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Food additive may be cause of many allergies, researchers say

The FDA-approved additive tert-Butylhydroquinone is used to prevent food spoilage, but expanded use could be causing increasing levels of food allergies.

By Stephen Feller
A food additive used to keep foods such as nuts, milk, eggs, wheat, fish and meat from spoiling may also be causing the uptick in significant food allergies in recent years, researchers at Michigan State University report. Photo by Evan Lorne/Shutterstock
A food additive used to keep foods such as nuts, milk, eggs, wheat, fish and meat from spoiling may also be causing the uptick in significant food allergies in recent years, researchers at Michigan State University report. Photo by Evan Lorne/Shutterstock

EAST LANSING, Mich., July 14 (UPI) -- A food additive used to prevent spoilage may be to blame for some food allergies, according to recent research.

The synthetic additive tert-Butylhydroquinone, or tBHQ, was shown in experiments with lab mice to affect the immune system and induce allergies, Michigan State University researcher Cheryl Rockwell reports.

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The U.S. Food and Drug Administration approved tBHQ to prevent spoilage in foods in 1972, limiting it to concentrations of 0.02 percent, for use in oils, fats and meat products, among others, but it is often not listed on food labels because the amount used is so small.

Concerns that the chemical may increase risk for several types of cancer have been rebutted in studies, and a 1986 study found the chemical to be harmless to humans at approved exposure levels.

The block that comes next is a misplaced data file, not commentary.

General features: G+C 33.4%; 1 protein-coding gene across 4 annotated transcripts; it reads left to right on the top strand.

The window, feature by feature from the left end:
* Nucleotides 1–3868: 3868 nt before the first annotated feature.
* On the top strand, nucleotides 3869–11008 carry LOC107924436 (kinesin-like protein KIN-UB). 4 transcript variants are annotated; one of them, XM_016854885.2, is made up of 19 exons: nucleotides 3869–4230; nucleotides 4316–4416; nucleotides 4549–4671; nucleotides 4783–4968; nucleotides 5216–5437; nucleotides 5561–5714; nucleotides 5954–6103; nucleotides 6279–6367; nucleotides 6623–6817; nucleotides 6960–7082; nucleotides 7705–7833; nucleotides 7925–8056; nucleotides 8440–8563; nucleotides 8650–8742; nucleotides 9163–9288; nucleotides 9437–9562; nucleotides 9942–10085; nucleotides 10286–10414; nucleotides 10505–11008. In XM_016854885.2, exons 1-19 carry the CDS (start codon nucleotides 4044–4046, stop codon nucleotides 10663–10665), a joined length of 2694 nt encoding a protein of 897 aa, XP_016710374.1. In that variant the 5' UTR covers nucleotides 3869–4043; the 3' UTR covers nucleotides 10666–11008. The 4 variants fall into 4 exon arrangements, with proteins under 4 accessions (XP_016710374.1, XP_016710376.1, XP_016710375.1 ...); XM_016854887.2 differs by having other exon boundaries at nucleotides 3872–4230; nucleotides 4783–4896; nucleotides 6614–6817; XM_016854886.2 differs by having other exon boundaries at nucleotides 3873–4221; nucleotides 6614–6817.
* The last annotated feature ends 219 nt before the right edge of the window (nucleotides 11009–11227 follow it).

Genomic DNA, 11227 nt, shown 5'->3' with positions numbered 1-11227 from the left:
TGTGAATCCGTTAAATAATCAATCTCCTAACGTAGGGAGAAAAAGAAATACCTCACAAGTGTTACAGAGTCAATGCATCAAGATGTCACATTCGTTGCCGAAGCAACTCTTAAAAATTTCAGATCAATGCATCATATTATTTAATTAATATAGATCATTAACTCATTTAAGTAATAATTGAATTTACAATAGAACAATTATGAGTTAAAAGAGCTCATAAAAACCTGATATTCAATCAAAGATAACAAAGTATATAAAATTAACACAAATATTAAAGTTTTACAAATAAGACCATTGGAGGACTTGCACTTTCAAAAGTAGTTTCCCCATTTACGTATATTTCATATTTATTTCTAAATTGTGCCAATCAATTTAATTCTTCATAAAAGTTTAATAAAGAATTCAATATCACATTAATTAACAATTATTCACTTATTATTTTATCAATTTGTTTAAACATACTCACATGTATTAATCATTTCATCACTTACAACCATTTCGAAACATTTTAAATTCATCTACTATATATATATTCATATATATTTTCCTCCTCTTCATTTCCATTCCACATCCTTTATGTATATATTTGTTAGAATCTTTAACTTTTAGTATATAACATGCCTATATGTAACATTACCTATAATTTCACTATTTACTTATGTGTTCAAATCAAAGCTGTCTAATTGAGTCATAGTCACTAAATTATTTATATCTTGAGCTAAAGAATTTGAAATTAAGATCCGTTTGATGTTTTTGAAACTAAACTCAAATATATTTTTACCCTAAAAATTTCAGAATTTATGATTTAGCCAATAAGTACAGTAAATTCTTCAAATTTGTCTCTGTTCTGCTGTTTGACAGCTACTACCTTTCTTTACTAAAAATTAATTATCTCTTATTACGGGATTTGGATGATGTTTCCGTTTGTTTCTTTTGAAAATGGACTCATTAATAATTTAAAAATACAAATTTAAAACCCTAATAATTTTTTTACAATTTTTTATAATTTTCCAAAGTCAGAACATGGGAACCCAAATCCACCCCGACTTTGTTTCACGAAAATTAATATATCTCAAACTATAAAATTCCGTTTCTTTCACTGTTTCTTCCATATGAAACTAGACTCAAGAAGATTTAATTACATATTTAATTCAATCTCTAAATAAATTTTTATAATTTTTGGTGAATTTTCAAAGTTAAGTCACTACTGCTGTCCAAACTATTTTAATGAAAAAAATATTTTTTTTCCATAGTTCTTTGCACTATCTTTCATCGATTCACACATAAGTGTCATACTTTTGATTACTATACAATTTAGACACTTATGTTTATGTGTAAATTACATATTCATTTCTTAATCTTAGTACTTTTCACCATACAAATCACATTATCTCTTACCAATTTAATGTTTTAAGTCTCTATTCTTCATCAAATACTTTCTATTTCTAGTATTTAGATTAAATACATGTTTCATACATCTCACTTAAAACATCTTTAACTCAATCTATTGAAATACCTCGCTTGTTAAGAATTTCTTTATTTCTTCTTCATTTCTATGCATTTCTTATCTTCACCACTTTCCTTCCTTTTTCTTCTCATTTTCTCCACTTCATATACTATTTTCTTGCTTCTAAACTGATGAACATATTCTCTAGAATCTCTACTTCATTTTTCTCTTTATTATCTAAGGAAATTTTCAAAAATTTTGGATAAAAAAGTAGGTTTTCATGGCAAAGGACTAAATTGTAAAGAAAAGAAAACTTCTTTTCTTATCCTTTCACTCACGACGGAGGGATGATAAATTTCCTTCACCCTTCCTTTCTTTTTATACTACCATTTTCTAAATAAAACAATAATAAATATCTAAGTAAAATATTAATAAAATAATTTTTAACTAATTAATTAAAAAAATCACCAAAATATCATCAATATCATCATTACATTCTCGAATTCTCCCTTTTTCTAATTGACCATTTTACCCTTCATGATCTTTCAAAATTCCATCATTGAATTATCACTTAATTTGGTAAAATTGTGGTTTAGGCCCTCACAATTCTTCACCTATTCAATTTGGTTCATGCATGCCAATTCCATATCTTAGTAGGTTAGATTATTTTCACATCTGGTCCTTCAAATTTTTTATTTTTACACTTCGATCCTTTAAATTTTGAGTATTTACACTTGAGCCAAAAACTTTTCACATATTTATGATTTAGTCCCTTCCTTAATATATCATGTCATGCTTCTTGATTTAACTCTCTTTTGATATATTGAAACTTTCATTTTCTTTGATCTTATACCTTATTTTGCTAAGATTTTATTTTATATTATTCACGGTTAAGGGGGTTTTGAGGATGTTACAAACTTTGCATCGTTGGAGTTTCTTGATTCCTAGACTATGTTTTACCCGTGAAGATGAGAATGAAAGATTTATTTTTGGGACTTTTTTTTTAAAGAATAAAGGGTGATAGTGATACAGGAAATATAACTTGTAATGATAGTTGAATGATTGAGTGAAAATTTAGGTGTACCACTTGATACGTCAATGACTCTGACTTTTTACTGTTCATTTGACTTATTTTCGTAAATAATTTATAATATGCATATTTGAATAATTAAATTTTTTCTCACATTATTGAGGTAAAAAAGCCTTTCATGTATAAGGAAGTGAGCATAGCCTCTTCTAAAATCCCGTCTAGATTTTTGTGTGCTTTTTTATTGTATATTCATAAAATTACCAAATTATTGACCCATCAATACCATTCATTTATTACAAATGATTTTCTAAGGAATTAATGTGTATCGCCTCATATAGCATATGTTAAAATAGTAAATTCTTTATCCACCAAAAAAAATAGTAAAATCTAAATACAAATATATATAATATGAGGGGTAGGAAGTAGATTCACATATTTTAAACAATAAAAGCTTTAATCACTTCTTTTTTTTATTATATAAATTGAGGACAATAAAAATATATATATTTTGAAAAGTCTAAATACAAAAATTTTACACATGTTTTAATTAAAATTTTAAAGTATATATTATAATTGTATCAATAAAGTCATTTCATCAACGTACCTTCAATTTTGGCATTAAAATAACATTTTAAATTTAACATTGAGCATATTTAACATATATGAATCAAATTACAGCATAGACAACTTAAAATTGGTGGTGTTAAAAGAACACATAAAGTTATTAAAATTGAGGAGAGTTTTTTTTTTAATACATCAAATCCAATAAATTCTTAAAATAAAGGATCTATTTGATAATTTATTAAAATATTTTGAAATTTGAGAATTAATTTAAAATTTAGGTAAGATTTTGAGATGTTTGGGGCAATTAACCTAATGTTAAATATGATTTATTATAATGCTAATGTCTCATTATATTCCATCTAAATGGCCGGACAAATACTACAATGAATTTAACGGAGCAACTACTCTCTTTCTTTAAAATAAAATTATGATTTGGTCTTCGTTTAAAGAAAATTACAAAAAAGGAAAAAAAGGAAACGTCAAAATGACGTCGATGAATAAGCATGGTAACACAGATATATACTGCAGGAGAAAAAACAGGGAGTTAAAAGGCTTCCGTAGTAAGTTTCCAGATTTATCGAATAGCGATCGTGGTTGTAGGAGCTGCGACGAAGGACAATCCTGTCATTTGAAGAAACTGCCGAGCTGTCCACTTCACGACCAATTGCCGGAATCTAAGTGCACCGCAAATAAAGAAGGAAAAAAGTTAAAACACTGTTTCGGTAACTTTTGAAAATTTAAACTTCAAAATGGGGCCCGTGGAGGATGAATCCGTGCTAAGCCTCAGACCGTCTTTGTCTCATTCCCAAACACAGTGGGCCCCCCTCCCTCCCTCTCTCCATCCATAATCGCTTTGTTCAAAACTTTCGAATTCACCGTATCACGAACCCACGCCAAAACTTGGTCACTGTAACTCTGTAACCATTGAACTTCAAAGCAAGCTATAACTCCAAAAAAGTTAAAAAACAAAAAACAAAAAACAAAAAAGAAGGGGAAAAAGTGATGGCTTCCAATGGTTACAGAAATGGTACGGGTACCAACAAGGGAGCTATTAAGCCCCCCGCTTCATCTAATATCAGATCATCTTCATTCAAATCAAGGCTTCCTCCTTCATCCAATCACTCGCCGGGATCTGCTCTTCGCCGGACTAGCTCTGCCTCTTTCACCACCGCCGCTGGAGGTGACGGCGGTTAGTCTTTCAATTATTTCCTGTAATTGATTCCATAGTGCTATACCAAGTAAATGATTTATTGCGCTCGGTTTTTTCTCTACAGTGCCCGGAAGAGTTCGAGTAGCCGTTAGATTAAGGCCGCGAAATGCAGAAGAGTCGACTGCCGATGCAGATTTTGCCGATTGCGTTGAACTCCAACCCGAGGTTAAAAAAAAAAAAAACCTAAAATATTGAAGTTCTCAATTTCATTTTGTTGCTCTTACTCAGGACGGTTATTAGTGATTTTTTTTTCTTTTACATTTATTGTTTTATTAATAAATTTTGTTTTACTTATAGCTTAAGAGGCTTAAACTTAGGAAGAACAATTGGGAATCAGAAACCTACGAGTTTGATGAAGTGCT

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Rockwell, an assistant professor of pharmacology and toxicology in the College of Human Medicine, said expanded use of the chemical in recent years may be to blame for the increase in food allergies over the same period, based on research at MSU showing mice given tBHQ exhibited allergic reactions.

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Normally, T cells release proteins called cytokines to help fight off pathogens, but when the mice were given tBHQ in the lab, T cells released another type of cytokine thought to trigger allergies.

"What we're trying to find out now is why the T cells are behaving this way," Rockwell said in a press release.

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Rockwell received a $1.5 million dollar award as part of a National Institute of Environmental Health Sciences grant program to continue the research.

In addition to investigating a signaling pathway in cells that may play help cause allergies in the presence of tBHQ, Rockwell said researchers hope to identify other chemicals linked to allergies and the same signaling pathway -- including lead and cadmium.

"We think there could be quite a few," she said.

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